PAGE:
But it’s not true. Yes. you are devoting yourself to something, going inside yourself, spending as much time as they say you away from them and living in your own little world.  Only it’s not selfish.  It’s the opposite. For a few reasons. And it’s worth it to remind yourself of this.  1) you are trying to create something that you will share with others. Whether it’s a song, a novel, a screenplay or a sculpture, you want to produce something that adds value to the world. This one, the one you are working on right now, may not the one.  But it just might. Artists need to remember that the world needs what they do, values what they do.  So it cannot be selfish to do it. 2) if you give in, give up, abandon it, you may end up being more physically available to those in your life. But the version of you they will now be dealing with will be, in some way, bitter, angry, resentful.  Maybe even a little self loathing. Because you will feel that you have abandoned the best of yourself, the highest hope for yourself. 3) Those around you will ultimately become inspired by you if you stay the course and really do it. And later, they will appreciate you and your work even more than you can imagine. Or they’re the wrong people to have in your life anyway. 

This doesn’t mean that being an artist excuses other selfish behavior. Artists do get carried away, do, from time to time, take advantage of their ‘special’ status.  

But it does mean protect your creative time. Guard it. 

And do your work. Without excuses. Because we need you to produce something great, transportive, elevating. To refuse…now that would be selfish. 

Write what fascinates you

This seems simple, right? Of course we should write about what fascinates us, what we obsess over. But so many people approach writing, and especially screenwriting, as if it can be gamed, figured out, strategized.

And if you’re someone who can do that, congratulations. Rock on. Although I wish you wouldn’t waste that kind of strategic brainpower on show business. There’re problems to be solved, out there in the real world. Go figure out how to arbitrage our energy resources in a way that motivates buyers and seller to create a more equitable market or something. I don’t know. Because I don’t think that way. But obviously you do.

As for the rest of us. We need to calculate less. And to look inside to find our subject matter. Or outside at the world we see, but through a prism of enthusiasm. Meaning: we must find subjects that are personally animating. Inspiring and engaging to us.

Once we do, we have a shot at making them inspiring and engaging for others as well.

Because when the story is important to you. When it fascinates you. That passion is tangible. The reader senses it. And, without even knowing why, gives you the benefit of the doubt. You still have to tell the story well, of course, and that still takes an enormous amount of effort and concentration. But: The huge collateral benefit of telling stories that genuinely fascinate you is this: forcing yourself to sit down and actually do the work is much, much easier than when you are merely writing something because you think it is marketable, can sell, is in a genre that’s currently in demand.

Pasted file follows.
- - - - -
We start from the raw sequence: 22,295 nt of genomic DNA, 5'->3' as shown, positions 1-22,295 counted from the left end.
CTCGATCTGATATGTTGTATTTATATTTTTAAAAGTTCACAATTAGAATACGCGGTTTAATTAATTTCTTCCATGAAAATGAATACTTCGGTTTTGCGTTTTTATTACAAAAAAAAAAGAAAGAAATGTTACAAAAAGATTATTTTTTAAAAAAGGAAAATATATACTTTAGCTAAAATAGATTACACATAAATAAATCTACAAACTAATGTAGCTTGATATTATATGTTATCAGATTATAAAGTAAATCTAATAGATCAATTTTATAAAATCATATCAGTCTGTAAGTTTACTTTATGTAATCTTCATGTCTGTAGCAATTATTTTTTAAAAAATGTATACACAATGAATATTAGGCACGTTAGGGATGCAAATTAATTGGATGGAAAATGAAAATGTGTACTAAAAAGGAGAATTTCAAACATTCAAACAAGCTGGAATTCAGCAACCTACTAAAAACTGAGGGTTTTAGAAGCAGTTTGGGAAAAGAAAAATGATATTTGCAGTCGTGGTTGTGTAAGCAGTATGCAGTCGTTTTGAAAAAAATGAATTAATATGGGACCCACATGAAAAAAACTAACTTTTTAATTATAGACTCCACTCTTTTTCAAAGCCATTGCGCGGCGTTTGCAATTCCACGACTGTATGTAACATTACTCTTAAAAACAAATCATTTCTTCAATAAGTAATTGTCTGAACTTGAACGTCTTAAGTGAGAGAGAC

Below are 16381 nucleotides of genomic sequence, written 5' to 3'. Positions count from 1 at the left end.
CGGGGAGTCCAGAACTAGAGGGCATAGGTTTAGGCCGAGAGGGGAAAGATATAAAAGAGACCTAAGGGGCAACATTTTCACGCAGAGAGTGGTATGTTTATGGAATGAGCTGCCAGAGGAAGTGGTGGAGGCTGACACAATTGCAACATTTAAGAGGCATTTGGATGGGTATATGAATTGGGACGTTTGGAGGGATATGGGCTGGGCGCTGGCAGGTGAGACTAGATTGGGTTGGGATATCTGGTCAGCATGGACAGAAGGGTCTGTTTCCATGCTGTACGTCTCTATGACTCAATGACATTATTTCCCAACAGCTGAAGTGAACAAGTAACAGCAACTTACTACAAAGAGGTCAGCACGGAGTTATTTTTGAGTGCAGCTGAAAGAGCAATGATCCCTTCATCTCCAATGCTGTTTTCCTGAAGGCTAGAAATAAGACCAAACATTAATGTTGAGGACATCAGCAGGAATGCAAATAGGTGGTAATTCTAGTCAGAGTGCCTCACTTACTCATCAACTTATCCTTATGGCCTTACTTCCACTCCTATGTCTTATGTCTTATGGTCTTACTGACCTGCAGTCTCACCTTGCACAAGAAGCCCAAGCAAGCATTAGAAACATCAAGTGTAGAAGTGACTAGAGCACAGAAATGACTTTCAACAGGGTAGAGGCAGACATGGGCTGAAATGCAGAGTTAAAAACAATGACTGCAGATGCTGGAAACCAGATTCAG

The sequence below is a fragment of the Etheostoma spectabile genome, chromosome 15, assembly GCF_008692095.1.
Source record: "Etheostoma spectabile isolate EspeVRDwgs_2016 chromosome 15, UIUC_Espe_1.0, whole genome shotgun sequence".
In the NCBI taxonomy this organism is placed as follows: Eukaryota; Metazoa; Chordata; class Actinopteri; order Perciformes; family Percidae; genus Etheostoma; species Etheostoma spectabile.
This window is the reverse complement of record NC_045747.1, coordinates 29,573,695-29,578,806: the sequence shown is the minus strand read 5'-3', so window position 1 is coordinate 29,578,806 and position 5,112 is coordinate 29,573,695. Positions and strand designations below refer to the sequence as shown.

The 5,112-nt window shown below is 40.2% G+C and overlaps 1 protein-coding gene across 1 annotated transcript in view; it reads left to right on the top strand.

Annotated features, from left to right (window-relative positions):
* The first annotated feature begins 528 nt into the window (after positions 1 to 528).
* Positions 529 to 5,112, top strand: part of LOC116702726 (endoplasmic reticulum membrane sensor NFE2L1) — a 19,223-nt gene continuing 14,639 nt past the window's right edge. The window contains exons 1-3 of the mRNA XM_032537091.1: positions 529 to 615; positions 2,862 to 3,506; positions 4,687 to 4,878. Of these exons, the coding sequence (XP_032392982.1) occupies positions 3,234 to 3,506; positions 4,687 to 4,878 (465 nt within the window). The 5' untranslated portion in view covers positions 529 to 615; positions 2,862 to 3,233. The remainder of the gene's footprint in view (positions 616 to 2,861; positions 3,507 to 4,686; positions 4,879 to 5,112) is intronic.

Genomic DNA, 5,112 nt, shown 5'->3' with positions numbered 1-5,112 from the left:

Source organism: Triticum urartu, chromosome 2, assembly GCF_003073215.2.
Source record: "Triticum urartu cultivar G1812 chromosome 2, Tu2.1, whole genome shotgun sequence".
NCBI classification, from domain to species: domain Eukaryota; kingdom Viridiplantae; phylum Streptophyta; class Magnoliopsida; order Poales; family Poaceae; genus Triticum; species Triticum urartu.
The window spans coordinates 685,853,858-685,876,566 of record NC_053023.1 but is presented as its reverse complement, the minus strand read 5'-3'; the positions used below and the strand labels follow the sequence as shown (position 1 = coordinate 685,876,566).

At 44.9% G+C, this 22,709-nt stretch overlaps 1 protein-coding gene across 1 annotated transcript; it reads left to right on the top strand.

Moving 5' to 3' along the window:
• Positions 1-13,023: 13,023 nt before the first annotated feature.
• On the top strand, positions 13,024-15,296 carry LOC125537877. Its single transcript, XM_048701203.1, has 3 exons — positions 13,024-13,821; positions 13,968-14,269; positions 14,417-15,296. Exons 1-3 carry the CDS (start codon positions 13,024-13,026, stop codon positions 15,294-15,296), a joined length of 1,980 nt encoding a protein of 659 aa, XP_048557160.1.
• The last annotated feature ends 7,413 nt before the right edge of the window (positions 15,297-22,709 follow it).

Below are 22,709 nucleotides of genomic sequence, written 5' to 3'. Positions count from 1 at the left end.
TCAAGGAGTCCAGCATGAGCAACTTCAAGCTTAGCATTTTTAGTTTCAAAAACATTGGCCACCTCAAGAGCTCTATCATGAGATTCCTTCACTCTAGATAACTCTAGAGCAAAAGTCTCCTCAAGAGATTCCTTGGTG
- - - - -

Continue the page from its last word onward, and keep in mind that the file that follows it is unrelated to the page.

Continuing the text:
So. Calculate less. Write your obsessions. And have a better chance of A) really getting something written and B) making your screenplay into something that excites and engages the reader.

What can I do today to put myself in a peak state to create?

That’s the question I try to ask myself whenever I feel like I’m drifting, going along without intention. And then I make sure to do those things.

It’s a personal question. At different stages of my life, the answer would have been slightly different. But some elements always remain: 1) some form of exercise. These days that mostly means a long walk to wherever it is I am going to write that day.  On weekends, I jog, slowly, for between a half hour and an hour. 2) Meditation. Every day. Morning and afternoon for twenty minutes. 3) some form of journaling, usually morning pages, as described in Julia Cameron’s The Artist Way 4) the right music (today, and many days, that’s an album by The Hold Steady. 

When I incorporate these things into my day, I am able to ease the doubts, quiet the inner critic and get into the state of flow I need to be at my most creative. 

What do you do? Do you even know? Should you start to find out? 

Ask yourself: What can I do today to put myself in a peak state to create? And let me know the answer.